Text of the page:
1934 Chrysler Airflow: Love Story

airflow

These are the ones I hope for – the eBay listings for cars that have so much of their previous owners’ history ingrained within them that it’s impossible not to become part of the story yourself. This 1934 Chrysler Airflow here on eBay comes with lots of reading material, according to the seller, thanks to the original owner who documented his time with the car. From buying it new in Alaska to driving to Oregon to see his mother in the hospital (and eventually meet his future wife, then a nurse), there’s something about cars like these that just tells you nature intended for them to survive. Even today, this vintage Airflow still resides in Alaska, with wooden boards for floors and knobby rear tires for muddy Alaskan roads. This is the epitome of a preservation candidate, and I hope the next owner doesn’t erase its history with an ambitious (and frankly, tasteless) over-restoration.

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Comments

  1. RayT Member

    Nice romantic story, Jeff. But if someone were to “preserve” this Airflow, I’m afraid they’d wake up one morning to find that they were the proud owner of four tires and a huge pile of iron oxide.

    I like “patina” as much as the next guy — well, maybe not as much as the “next guy” around here — but the thought of making this safe to use without a total stripdown fills me with all the chills of an Alaskan winter. And once it is completely reduced to components, there is no point in not putting paint on the body, plating on the trim and upholstery on the seats.

    In my view, “preserving” a rusty, worn, poorly cared-for car like this is delaying the inevitable. Heck, it may be too late even to restore it….

    Like 1
  2. Rich

    I have to agree with RayT. It would need to be restored. This is beyond patina. Besides, patina looks great on a rat rod or pickup, but not on an Airflow or other similar classic. Just my opinion though. That being said, I’d love to have something like this to rescue, but not at that price.

    Didn’t the Airflow last week have the same issue with the glass?????

    • Ed P

      Early safety glass was two panes with some sort of gel between them. As the gel dried out, after many years, it would grey out the glass. It seemed to be a common occurrence on all old cars.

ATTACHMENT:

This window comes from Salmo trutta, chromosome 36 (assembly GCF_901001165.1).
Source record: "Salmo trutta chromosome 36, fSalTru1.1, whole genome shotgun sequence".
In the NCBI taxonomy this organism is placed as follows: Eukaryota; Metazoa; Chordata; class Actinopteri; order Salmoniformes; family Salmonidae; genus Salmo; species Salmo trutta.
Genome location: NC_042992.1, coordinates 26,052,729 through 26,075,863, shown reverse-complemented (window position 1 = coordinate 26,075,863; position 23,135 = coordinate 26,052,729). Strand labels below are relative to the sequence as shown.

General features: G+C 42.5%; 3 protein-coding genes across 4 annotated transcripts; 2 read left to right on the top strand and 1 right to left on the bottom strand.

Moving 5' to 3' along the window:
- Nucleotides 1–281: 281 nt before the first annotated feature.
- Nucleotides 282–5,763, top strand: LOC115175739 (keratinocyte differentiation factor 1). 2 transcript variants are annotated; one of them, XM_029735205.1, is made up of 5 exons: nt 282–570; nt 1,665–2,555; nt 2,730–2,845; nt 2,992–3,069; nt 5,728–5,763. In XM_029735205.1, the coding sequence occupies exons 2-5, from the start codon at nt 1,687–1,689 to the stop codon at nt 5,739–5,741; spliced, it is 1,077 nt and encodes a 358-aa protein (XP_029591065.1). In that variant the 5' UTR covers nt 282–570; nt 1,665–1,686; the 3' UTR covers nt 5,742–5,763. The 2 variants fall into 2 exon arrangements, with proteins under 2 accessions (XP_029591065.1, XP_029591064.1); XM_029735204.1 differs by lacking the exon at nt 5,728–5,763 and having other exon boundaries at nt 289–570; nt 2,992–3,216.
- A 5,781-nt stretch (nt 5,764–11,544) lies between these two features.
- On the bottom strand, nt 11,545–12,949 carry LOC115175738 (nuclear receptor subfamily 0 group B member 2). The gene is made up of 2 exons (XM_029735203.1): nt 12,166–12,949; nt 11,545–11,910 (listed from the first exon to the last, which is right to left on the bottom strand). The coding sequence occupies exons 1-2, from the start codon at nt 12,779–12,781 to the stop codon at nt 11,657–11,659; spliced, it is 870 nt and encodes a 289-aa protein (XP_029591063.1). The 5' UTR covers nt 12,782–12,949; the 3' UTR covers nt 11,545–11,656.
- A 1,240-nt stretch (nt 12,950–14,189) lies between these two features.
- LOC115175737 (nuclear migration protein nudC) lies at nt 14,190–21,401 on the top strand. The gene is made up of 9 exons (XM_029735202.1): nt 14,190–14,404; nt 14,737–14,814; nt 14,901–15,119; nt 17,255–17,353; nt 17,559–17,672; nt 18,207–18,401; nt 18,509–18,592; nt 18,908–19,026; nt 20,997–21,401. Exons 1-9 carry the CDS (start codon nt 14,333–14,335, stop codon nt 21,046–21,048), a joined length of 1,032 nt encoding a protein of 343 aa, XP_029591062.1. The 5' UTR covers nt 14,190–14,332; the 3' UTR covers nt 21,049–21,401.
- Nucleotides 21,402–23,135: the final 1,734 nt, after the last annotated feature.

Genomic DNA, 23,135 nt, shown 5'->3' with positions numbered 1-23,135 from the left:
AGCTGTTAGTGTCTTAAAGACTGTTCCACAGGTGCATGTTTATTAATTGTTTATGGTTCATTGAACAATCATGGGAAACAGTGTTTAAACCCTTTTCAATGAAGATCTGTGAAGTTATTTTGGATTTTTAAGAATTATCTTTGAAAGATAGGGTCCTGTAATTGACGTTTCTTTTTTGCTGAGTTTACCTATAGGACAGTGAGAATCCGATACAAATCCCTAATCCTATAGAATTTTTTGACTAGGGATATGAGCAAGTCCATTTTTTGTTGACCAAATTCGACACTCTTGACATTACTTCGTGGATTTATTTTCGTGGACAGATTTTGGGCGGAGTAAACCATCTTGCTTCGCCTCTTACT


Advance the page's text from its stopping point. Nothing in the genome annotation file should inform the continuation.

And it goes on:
• John Sanderson

        It was an early clear plastic, possibly a celluloid. The same technique & process is used today, but with better materials. old glass would often delaminate & the plastic would go semi-opaque whitish-yellow.

  3. rdc

    I think it belongs in an Alaskan museum with no alterations as it does not appear to be really roadworthy and a restoration would destroy it’s history.

    Like 1
  4. Chris A.

    That must have been one tough car over all these years. I’m with rdc on this one.

  5. JW454

    For some reason the Airflow cars always reminded me of the cartoon character “Droopy”. If I owned one it’s name would have to be…..

    Like 1
  6. grant

    I’m usually for a tastefully done restoration but I think I’m in agreement with chris and jdw here. Put it in display in an exhibit about the settling of the area.

  7. Brad

    Maybe someone with more experience in rusty steel can set me straight. Would – could? – someone who just loved the current appearance simply, 1. remove and coat the inside of all panels with POR-15 (or other rust converter), 2. reassemble the entire car, and 3. spray a matte clear coat on the exterior?

    Again, I’m not educated on this, but it seems like if that method were followed thoroughly… one could theoretically halt its otherwise inexorable progress into a pile of oxide powder.

  8. DJ

    I’m afraid once you really look at it, you will have to do a complete resto on it. My 30 Chevy had 25k miles on it when I pulled it out of the barn. Sheetmetal looked great. But once you looked at it, all the wood was rotten. Sure I could have cleared it and called it survivor. But the wood holds the sheetmetal up. I did a full frame off on it and couldn’t be happier.

  9. Doug Towsley